: There’s a killer on the loose.
: My cat is a habitual bird killer.
: Carbon monoxide is a silent killer.
: That test was a killer.
: The final hill in the race course was a killer.
: Various means had were used to steer aircraft in the early years but ailerons were the killer.
: So, for example, an invisible ?thaq “killer” (virama) (U+1039) is not inserted between initial and medial consonants. — http://mercury.soas.ac.uk/wadict/burmese/SOASMyanmar_keyboard_and_font_user_manual.pdf
: We have previously shown that there is no “virama” sign as a general “killer” in Khmer script, unlike, for example, in Devanagari script. — http://std.dkuug.dk/jtc1/sc2/wg2/docs/n2458.pdf
: The virama U+1039 MYANMAR SIGN VIRAMA also participates in some common constructions where it appears as a visible sign, commonly termed killer. — http://www.myanmarnlp.net.mm/doc/20010714_implementation_draungmaw1.PPT
: In the course of its adaptation to non-Indo-Aryan languages, the Burmese script has acquired some features that distinguish it from other Indic scripts. The killer, or virama, participates in some common constructions that would be clumsy to handle the way they would be in the other Indic scripts, so the control function of the virama is separated from the diacritic function of the killer. The virama, 0F4D is used to form conjunct consonants, while the killer, 0F52, is a simple diacritic and has no effect on character shaping. The killer is also combined with the VOWEL SIGN O (0F4B) to form the low level tone vowel “o.” When used this way, this symbol is known as hyei hto, or “thrust forward.” — http://unicode.org/reports/tr1.html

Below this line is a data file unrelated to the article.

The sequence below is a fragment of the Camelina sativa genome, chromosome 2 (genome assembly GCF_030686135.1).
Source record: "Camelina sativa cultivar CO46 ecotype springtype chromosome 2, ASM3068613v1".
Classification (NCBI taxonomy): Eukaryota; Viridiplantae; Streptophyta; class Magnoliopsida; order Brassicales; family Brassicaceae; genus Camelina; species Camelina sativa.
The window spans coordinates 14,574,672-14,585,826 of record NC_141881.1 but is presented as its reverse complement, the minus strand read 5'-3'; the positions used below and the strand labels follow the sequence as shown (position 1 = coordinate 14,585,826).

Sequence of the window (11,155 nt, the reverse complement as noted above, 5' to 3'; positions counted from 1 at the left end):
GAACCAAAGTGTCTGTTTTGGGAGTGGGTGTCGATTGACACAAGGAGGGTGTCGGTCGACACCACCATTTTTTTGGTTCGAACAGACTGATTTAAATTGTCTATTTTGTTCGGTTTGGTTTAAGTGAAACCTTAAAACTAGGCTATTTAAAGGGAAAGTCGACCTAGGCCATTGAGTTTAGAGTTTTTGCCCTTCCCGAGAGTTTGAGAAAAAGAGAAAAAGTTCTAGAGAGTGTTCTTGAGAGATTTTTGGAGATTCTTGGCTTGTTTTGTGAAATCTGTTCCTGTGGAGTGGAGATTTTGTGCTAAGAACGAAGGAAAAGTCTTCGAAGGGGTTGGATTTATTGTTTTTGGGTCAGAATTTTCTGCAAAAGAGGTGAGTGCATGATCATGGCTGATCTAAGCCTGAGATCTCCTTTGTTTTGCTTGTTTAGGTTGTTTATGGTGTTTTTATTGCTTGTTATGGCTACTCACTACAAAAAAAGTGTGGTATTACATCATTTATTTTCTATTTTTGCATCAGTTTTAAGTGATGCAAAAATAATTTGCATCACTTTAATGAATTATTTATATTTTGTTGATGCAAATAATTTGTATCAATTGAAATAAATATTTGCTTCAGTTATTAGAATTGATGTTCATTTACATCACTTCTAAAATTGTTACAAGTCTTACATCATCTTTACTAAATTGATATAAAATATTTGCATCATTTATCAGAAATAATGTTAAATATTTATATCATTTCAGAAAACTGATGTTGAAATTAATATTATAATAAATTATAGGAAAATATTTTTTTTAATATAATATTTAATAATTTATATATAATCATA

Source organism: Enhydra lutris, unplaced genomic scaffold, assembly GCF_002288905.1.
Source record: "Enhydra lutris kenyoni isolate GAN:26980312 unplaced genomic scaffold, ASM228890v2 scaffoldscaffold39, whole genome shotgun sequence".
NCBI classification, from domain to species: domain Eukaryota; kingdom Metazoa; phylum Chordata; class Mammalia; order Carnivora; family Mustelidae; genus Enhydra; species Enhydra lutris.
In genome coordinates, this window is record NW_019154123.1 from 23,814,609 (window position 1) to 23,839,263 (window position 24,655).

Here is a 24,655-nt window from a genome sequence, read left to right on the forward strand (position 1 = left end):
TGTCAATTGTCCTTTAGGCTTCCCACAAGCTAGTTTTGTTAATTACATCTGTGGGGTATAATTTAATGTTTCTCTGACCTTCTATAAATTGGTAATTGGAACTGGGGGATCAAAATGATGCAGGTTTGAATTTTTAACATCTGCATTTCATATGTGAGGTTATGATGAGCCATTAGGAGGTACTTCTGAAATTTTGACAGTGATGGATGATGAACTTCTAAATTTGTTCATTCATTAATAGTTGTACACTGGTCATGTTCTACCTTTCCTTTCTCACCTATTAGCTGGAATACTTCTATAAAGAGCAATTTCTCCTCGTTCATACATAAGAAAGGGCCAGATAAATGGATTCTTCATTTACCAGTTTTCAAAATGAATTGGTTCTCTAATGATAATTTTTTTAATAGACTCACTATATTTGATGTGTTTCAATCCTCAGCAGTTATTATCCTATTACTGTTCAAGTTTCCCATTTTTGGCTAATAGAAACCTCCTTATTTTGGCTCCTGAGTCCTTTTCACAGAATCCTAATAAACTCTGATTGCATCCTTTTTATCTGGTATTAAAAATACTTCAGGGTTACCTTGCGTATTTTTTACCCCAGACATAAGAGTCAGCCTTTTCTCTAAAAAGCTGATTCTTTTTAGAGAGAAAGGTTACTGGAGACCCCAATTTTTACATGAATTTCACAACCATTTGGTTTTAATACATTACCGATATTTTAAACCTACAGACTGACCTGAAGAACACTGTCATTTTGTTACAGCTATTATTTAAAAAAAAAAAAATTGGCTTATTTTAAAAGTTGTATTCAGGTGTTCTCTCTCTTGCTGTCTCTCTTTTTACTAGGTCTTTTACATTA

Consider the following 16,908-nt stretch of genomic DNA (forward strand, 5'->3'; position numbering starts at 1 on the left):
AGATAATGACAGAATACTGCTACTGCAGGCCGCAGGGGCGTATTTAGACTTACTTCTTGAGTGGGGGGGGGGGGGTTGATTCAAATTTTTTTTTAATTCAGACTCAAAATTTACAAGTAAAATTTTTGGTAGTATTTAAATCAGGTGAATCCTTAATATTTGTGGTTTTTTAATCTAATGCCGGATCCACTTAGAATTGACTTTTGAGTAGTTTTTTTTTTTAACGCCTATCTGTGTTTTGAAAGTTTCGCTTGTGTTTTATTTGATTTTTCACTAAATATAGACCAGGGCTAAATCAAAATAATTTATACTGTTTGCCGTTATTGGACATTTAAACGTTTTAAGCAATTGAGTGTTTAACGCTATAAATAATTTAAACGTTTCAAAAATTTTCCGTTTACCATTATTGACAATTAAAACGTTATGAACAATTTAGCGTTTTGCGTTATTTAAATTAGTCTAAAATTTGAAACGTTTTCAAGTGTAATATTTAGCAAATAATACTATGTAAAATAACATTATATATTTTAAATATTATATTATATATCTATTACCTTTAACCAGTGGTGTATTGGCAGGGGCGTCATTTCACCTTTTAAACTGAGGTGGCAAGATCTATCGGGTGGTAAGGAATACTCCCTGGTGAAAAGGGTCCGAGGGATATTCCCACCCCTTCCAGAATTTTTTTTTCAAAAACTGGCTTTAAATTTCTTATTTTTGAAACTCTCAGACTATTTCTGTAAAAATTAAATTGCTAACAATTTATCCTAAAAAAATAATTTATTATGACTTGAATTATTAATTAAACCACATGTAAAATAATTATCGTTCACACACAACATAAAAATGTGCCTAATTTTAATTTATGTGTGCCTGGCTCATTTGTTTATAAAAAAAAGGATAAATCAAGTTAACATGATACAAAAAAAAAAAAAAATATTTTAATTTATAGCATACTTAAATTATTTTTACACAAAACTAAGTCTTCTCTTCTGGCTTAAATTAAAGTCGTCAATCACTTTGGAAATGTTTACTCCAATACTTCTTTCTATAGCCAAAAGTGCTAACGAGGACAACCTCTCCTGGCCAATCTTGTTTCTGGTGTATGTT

: For example, although the ‘vowel killer’ diacritic may be called a ‘pulli’ in Tamil, it is still referred to by the Unicode character names as a ‘virama’. — http://www.w3.org/2002/Talks/09-ri-indic/indic-paper.html
: Thai words that have been borrowed from Sanskrit, Pali and English usually try to retain as much of the original spelling as possible; as this will often produce pronunciations that are impossible or misleading, a ‘killer’ symbol is placed above the redundant consonant to indicate that it may be ignored — Thai: An Essential Grammar By David Smyth
: Sometimes the ‘killer’ sign, called kaaran in Thai, cancels out not only the consonant above which it appears, but also the one immediately preceding it. — Thai: An Essential Grammar By David Smyth